updated 05/29/2000 AT 01:00 AM EDT

originally published 05/29/2000 AT 01:00 AM EDT

Woman of the World
Traveling alone? Solo survivor Evelyn Hannon shows you how

Rebounding from a divorce 18 years ago, Evelyn Hannon yearned to see Europe—but quaked at the thought of traveling alone. Fighting her nerves, she took wing. "Either I was going to dissolve into a little puddle, or I was going to get out there. And puddles," she says, 'are not my style."

She became an avid globe-trotter—no thanks, she says, to guidebooks. For solo women, "there was nothing to tell you how to take care of your health," she says, "nothing on safety, on how to dress, on eating alone." In 1994, Hannon started a newsletter to fill the gap, and in 1998 e took it online to, where the 60-year-old Toronto resident compiles info contributed by well-traveled readers. Along with a country-by-country What Should I Wear? database, there are guides to local hazards (don't make eye contact with men in India if you don't want to appear approachable) and safety tips (when a stranger asks about your job, say you're a policewoman). The only hitch? Says Hannon: "I have to stay home more now."

Click and Get It

Star Vehicles

The tour bus that shuttled Keith, Danny and the clan in ABC's 1999 Come On, Get Happy: The Partridge Family Story is up for bidding through May 24 at Other wheels for grabs on the site: a bus that starred in Speed and Kevin Spacey's midlife-crisis-mobile (a red 1970 Pontiac Firebird) from American Beauty.

Internet Manners

I won't be checking my e-mail when I go on vacation. Should I do something to tell people who write me?

Some e-mail programs let you send automatic "gone fishin' " messages to anyone who writes while you're away. But broadcasting your absence isn't especially prudent—and some correspondents might find the robotic responses annoying. A better plan: Warn frequent e-mail pals before you leave (go ahead, make 'em jealous); others can hold their horses till you're back.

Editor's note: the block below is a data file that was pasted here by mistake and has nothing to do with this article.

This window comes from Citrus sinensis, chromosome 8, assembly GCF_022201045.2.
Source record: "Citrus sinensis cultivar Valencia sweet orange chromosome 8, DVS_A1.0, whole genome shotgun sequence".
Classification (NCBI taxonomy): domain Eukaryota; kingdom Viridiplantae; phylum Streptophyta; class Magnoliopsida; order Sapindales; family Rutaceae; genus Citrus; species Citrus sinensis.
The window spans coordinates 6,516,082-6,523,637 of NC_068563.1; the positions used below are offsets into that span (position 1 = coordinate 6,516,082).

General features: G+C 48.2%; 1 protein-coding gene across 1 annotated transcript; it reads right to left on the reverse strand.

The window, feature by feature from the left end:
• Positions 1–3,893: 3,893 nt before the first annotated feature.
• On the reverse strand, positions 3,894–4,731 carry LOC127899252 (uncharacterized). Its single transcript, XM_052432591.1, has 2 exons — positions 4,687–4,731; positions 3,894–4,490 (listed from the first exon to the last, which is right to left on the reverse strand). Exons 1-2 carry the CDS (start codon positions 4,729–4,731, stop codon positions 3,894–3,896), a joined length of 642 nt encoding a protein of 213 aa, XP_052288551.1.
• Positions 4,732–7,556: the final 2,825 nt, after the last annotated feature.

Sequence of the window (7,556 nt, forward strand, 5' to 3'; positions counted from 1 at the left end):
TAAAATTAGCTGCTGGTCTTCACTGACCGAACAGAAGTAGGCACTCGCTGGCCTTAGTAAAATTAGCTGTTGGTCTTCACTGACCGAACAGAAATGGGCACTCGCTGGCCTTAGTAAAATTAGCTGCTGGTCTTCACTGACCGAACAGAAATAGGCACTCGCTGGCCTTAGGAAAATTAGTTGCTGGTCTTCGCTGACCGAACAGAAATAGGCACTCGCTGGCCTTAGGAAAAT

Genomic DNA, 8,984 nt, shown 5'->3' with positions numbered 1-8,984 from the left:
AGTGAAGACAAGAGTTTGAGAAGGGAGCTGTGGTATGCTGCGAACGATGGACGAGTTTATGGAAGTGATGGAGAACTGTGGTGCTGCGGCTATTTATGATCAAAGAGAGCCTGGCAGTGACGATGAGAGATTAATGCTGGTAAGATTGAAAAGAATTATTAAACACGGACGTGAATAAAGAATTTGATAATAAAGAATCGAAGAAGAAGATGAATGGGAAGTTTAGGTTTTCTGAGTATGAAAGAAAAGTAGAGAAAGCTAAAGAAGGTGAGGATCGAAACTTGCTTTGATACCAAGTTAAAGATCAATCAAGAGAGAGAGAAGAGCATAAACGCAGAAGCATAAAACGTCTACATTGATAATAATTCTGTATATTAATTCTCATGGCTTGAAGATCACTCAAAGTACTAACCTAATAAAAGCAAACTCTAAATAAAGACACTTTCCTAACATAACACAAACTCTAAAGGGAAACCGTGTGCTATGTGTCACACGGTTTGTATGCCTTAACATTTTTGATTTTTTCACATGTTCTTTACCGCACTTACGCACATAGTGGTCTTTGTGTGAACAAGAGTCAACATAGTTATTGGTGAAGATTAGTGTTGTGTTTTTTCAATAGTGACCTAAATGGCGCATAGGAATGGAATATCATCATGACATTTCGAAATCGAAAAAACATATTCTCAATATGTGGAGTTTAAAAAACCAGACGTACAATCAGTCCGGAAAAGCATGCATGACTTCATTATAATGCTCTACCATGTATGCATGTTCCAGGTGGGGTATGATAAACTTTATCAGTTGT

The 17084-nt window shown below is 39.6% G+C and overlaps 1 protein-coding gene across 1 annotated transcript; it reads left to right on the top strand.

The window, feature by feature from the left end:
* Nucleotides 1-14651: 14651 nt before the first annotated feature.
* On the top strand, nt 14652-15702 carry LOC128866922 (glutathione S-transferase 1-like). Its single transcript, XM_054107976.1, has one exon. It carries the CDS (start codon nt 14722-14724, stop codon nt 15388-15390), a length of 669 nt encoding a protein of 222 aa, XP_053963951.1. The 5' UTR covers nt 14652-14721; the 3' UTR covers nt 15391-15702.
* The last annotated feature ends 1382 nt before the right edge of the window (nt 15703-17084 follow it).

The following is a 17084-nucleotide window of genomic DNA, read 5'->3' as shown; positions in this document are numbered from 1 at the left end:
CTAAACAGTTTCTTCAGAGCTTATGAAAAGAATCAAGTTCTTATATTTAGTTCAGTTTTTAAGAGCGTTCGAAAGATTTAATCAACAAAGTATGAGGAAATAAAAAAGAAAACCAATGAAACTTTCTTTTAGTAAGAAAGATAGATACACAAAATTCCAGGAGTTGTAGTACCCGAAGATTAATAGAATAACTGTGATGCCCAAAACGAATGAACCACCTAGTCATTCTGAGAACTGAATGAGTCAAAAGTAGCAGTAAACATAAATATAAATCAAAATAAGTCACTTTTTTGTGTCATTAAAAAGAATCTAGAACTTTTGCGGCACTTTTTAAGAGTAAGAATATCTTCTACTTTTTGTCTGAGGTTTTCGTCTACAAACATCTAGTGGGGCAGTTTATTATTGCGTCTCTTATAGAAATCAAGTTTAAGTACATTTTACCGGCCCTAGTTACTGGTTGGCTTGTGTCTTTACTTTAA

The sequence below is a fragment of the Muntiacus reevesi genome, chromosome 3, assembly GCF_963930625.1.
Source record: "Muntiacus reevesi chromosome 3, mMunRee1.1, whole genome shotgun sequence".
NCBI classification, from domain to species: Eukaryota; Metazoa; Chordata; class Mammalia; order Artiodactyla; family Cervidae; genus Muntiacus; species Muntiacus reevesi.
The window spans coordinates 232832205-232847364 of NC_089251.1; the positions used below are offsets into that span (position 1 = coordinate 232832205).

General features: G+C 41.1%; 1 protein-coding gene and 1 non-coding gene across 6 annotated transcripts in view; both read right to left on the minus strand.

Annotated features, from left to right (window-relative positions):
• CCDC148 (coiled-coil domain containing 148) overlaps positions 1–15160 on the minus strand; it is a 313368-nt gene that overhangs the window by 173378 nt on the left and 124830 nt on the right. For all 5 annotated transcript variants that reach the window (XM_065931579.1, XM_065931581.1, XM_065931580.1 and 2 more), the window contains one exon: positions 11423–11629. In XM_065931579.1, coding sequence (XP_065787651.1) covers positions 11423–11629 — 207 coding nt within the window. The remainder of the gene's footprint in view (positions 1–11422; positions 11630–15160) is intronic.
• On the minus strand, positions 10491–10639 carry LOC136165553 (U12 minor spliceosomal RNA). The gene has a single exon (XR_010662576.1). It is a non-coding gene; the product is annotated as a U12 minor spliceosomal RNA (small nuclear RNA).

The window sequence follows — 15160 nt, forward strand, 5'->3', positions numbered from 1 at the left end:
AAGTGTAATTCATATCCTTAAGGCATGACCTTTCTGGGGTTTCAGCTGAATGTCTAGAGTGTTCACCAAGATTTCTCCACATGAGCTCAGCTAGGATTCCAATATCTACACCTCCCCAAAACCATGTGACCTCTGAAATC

Living on a Jet Plane (or a Ford)
On the move this summer? First, get on the Net. Some sites are as handy to travelers as a Swiss Army knife. Need a heads-up on flight delays? constantly updates arrival and departure times at U.S. airports. Find out how many lire or drachmas two bits gets you at the "Full" Universal Currency Converter ( offers driving directions between any two addresses in the U.S. (with guide-posts to ATMs and burger joints along the route). Prep for that rain-forest hike by figuring out what vaccinations you'll need at—and see which countries made Uncle Sam's list for warnings about nonmicroscopic threats (bandits, terrorists), plus the lowdown on snagging a passport, at

Give Pisa a Chance
Picking a place to relax can be a lot of work, but on the Web, destination shopping is as easy as buying a Shania Twain CD. Good first stops for trip planners: and, from the venerable guidebook outfits-or, if you have the spirit (or budget) of a backpacker, its message board is the place to lasso a trekking companion or a latte in Laos). Enter the name of a target city at to get linked to scores of sites for visitors, from tourist bureaus to bike-path maps. If you're taking Fido, lists animal-friendly hotels and beaches. And and, crammed with advice about packing, will keep you from arriving wrinkled in paradise.

Climb Every Mountain
The Web's best base camp for adventure seekers-the kind of folks who get their vacation ideas from the trailer for Mission: Impossible 2—is (short for the Great Outdoor Recreation Pages). You can find hiking and biking trails throughout the U.S. and get advice on everything from choosing a canoe to persuading your teenager to stop saying "whatever" and get psyched about camping. For the exotic-minded, describes trips in out-there categories like iceberg-viewing cruises and camel safaris. And when it's time to wash off some of that trail dust, has getaways to suit your every mood-from Xena to the Queen of Sheba.

From Our Partners